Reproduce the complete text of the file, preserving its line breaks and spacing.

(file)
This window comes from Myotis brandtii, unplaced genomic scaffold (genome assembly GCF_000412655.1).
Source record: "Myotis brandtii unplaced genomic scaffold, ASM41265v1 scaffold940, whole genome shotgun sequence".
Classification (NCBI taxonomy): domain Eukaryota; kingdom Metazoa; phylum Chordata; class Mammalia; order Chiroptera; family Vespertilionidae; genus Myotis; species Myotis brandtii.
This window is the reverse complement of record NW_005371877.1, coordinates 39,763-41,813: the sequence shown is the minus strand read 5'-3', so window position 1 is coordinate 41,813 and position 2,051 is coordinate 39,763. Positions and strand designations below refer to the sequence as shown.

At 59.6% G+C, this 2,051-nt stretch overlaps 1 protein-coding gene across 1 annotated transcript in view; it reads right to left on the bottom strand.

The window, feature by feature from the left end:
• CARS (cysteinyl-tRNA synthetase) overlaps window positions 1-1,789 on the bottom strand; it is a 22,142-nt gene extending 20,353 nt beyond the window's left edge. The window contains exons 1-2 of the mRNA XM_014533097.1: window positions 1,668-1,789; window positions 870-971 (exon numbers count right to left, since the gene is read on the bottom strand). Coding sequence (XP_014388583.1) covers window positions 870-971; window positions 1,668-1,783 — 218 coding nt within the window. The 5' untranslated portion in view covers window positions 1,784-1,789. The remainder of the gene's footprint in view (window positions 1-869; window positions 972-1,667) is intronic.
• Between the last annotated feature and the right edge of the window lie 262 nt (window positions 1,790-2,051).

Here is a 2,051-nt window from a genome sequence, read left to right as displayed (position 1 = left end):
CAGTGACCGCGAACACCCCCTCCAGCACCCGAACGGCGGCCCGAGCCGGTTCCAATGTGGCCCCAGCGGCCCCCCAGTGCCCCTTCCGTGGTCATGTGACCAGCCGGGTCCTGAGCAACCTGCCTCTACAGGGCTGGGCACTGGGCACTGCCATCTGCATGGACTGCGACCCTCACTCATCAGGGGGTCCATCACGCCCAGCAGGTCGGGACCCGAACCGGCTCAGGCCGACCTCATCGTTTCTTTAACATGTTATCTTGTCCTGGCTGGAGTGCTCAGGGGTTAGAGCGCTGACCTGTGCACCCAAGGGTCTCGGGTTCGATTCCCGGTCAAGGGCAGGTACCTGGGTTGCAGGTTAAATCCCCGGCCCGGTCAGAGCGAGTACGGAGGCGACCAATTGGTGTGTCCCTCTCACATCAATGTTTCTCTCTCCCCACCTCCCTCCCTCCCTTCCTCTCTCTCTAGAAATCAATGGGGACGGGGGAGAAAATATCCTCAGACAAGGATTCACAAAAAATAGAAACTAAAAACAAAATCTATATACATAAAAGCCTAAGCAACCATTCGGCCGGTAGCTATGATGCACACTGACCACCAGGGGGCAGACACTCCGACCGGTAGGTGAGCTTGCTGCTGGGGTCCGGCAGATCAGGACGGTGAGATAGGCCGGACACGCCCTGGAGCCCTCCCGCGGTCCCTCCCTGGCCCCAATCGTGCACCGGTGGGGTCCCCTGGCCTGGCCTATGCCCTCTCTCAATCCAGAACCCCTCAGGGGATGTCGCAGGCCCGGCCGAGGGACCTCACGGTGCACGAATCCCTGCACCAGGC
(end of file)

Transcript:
This window comes from Myotis brandtii, unplaced genomic scaffold (genome assembly GCF_000412655.1).
Source record: "Myotis brandtii unplaced genomic scaffold, ASM41265v1 scaffold940, whole genome shotgun sequence".
Classification (NCBI taxonomy): domain Eukaryota; kingdom Metazoa; phylum Chordata; class Mammalia; order Chiroptera; family Vespertilionidae; genus Myotis; species Myotis brandtii.
This window is the reverse complement of record NW_005371877.1, coordinates 39,763-41,813: the sequence shown is the minus strand read 5'-3', so window position 1 is coordinate 41,813 and position 2,051 is coordinate 39,763. Positions and strand designations below refer to the sequence as shown.

At 59.6% G+C, this 2,051-nt stretch overlaps 1 protein-coding gene across 1 annotated transcript in view; it reads right to left on the bottom strand.

The window, feature by feature from the left end:
• CARS (cysteinyl-tRNA synthetase) overlaps window positions 1-1,789 on the bottom strand; it is a 22,142-nt gene extending 20,353 nt beyond the window's left edge. The window contains exons 1-2 of the mRNA XM_014533097.1: window positions 1,668-1,789; window positions 870-971 (exon numbers count right to left, since the gene is read on the bottom strand). Coding sequence (XP_014388583.1) covers window positions 870-971; window positions 1,668-1,783 — 218 coding nt within the window. The 5' untranslated portion in view covers window positions 1,784-1,789. The remainder of the gene's footprint in view (window positions 1-869; window positions 972-1,667) is intronic.
• Between the last annotated feature and the right edge of the window lie 262 nt (window positions 1,790-2,051).

Here is a 2,051-nt window from a genome sequence, read left to right as displayed (position 1 = left end):
CAGTGACCGCGAACACCCCCTCCAGCACCCGAACGGCGGCCCGAGCCGGTTCCAATGTGGCCCCAGCGGCCCCCCAGTGCCCCTTCCGTGGTCATGTGACCAGCCGGGTCCTGAGCAACCTGCCTCTACAGGGCTGGGCACTGGGCACTGCCATCTGCATGGACTGCGACCCTCACTCATCAGGGGGTCCATCACGCCCAGCAGGTCGGGACCCGAACCGGCTCAGGCCGACCTCATCGTTTCTTTAACATGTTATCTTGTCCTGGCTGGAGTGCTCAGGGGTTAGAGCGCTGACCTGTGCACCCAAGGGTCTCGGGTTCGATTCCCGGTCAAGGGCAGGTACCTGGGTTGCAGGTTAAATCCCCGGCCCGGTCAGAGCGAGTACGGAGGCGACCAATTGGTGTGTCCCTCTCACATCAATGTTTCTCTCTCCCCACCTCCCTCCCTCCCTTCCTCTCTCTCTAGAAATCAATGGGGACGGGGGAGAAAATATCCTCAGACAAGGATTCACAAAAAATAGAAACTAAAAACAAAATCTATATACATAAAAGCCTAAGCAACCATTCGGCCGGTAGCTATGATGCACACTGACCACCAGGGGGCAGACACTCCGACCGGTAGGTGAGCTTGCTGCTGGGGTCCGGCAGATCAGGACGGTGAGATAGGCCGGACACGCCCTGGAGCCCTCCCGCGGTCCCTCCCTGGCCCCAATCGTGCACCGGTGGGGTCCCCTGGCCTGGCCTATGCCCTCTCTCAATCCAGAACCCCTCAGGGGATGTCGCAGGCCCGGCCGAGGGACCTCACGGTGCACGAATCCCTGCACCAGGC